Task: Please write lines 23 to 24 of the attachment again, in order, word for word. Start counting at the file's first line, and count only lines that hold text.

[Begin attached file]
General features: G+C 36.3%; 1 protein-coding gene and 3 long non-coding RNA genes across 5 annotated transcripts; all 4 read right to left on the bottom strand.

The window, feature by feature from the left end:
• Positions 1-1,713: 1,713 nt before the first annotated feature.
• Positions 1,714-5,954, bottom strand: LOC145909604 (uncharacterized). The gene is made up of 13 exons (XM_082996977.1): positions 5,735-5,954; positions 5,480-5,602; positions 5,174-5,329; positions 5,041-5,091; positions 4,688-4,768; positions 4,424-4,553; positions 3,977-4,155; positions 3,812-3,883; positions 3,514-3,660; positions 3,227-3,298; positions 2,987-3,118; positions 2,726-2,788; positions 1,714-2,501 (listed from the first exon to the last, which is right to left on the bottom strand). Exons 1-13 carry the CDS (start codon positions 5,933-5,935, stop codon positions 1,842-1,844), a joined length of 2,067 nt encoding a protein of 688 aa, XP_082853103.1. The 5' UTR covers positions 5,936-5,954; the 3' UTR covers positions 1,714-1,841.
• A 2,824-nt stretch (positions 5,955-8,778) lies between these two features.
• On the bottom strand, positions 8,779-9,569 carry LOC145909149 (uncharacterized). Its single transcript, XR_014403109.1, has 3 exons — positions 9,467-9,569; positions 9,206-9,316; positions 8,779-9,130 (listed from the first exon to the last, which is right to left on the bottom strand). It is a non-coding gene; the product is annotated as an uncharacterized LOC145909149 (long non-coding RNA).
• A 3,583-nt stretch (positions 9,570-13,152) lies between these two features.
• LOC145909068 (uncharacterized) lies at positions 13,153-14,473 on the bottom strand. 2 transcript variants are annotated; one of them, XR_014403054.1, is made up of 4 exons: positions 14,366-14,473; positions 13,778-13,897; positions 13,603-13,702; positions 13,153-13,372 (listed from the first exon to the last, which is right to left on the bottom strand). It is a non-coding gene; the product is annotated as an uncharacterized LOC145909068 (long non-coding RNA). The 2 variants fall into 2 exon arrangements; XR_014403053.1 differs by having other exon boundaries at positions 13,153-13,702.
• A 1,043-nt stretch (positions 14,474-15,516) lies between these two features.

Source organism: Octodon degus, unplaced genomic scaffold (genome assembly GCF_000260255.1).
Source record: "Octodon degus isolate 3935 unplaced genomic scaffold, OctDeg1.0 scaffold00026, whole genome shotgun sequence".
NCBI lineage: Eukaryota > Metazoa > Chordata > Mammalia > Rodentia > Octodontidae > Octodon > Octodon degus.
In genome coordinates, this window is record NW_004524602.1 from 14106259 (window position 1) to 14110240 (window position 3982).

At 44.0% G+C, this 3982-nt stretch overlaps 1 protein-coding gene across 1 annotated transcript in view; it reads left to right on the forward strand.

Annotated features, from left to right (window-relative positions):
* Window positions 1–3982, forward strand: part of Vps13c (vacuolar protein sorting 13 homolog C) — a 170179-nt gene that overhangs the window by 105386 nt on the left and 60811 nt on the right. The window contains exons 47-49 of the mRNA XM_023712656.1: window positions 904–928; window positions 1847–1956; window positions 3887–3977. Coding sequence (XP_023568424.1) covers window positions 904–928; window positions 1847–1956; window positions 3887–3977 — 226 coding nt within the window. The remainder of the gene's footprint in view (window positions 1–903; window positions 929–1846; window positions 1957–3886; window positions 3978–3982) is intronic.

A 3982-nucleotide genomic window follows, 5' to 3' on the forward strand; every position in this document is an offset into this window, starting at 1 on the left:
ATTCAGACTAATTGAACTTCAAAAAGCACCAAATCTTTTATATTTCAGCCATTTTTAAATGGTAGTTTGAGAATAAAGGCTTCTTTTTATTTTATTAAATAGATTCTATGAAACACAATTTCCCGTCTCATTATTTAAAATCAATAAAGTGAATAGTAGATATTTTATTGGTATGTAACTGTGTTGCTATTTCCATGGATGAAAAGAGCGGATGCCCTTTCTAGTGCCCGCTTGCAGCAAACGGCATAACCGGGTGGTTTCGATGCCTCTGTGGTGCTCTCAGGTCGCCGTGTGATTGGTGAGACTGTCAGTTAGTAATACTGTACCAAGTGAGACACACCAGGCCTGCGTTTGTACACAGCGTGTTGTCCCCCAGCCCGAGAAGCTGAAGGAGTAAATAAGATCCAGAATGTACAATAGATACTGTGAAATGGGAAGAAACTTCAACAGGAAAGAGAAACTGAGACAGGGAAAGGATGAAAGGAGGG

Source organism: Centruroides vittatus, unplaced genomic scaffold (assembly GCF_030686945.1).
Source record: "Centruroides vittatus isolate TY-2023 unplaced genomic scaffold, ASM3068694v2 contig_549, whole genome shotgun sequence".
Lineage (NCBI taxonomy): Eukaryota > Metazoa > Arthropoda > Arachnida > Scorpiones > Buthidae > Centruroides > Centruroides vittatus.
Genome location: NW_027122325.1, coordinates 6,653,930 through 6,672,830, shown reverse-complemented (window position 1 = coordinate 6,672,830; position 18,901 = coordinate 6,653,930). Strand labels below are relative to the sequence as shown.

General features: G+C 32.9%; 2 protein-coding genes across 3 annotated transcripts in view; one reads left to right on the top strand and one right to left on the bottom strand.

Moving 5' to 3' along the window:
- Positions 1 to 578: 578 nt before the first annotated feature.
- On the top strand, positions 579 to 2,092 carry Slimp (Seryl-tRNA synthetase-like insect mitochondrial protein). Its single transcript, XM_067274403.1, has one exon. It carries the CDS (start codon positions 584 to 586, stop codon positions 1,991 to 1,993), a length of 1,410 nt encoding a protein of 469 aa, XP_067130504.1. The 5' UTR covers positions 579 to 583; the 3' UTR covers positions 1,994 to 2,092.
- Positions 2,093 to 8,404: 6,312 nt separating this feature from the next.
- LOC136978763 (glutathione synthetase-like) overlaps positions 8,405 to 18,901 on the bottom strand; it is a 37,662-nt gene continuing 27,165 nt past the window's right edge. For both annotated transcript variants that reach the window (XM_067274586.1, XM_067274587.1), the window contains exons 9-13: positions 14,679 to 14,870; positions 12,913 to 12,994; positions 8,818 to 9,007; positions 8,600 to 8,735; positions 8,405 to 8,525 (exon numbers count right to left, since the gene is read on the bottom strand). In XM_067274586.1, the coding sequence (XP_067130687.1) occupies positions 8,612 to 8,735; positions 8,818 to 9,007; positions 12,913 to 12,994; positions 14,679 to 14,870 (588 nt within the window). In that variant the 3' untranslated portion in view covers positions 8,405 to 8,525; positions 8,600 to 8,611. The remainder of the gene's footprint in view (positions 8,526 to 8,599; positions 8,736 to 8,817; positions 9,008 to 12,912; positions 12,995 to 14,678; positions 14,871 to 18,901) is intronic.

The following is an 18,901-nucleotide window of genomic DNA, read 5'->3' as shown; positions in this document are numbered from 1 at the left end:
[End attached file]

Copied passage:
General features: G+C 32.9%; 2 protein-coding genes across 3 annotated transcripts in view; one reads left to right on the top strand and one right to left on the bottom strand.

Moving 5' to 3' along the window: